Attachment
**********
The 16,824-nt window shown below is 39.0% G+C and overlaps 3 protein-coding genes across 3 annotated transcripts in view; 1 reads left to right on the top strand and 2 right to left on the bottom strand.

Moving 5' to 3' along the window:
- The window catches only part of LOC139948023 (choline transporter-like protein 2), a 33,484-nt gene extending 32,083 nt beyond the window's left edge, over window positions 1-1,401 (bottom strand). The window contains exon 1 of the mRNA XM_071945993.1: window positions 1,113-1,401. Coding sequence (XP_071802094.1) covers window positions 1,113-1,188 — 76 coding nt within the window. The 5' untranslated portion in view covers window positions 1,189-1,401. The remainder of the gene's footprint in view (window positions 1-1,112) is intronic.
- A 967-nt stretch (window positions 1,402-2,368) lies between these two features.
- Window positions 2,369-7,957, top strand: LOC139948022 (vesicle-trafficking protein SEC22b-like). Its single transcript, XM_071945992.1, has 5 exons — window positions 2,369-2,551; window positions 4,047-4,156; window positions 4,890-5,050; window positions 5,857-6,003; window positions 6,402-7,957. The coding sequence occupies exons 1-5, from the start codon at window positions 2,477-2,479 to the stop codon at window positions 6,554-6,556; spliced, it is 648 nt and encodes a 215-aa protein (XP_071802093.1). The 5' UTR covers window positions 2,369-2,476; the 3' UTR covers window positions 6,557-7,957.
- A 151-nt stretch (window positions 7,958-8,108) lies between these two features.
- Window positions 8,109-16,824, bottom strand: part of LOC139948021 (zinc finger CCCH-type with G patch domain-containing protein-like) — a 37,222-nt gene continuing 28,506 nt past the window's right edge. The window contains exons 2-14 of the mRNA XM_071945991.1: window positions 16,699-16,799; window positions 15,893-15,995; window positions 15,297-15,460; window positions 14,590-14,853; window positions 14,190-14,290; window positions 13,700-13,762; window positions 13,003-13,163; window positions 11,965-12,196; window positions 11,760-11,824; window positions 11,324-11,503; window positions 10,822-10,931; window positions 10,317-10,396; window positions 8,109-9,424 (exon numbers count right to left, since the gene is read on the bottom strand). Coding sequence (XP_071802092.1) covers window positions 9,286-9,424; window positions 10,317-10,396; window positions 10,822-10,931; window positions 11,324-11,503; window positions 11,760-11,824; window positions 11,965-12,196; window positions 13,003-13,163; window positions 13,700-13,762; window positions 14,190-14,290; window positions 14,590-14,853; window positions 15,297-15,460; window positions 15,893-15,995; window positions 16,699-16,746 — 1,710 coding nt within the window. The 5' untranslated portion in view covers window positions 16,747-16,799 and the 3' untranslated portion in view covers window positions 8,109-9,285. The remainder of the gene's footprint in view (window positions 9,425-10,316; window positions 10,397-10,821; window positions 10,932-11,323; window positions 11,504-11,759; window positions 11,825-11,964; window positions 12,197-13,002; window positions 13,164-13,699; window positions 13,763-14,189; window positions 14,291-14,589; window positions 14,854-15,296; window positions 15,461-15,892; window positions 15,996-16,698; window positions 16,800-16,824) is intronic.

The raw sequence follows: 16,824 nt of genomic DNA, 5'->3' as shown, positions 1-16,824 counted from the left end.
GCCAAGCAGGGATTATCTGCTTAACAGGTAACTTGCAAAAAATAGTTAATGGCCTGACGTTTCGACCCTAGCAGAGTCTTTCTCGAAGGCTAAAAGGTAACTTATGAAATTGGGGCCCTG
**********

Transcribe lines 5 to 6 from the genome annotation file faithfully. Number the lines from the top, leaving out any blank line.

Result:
- Window positions 2,369-7,957, top strand: LOC139948022 (vesicle-trafficking protein SEC22b-like). Its single transcript, XM_071945992.1, has 5 exons — window positions 2,369-2,551; window positions 4,047-4,156; window positions 4,890-5,050; window positions 5,857-6,003; window positions 6,402-7,957. The coding sequence occupies exons 1-5, from the start codon at window positions 2,477-2,479 to the stop codon at window positions 6,554-6,556; spliced, it is 648 nt and encodes a 215-aa protein (XP_071802093.1). The 5' UTR covers window positions 2,369-2,476; the 3' UTR covers window positions 6,557-7,957.
- A 151-nt stretch (window positions 7,958-8,108) lies between these two features.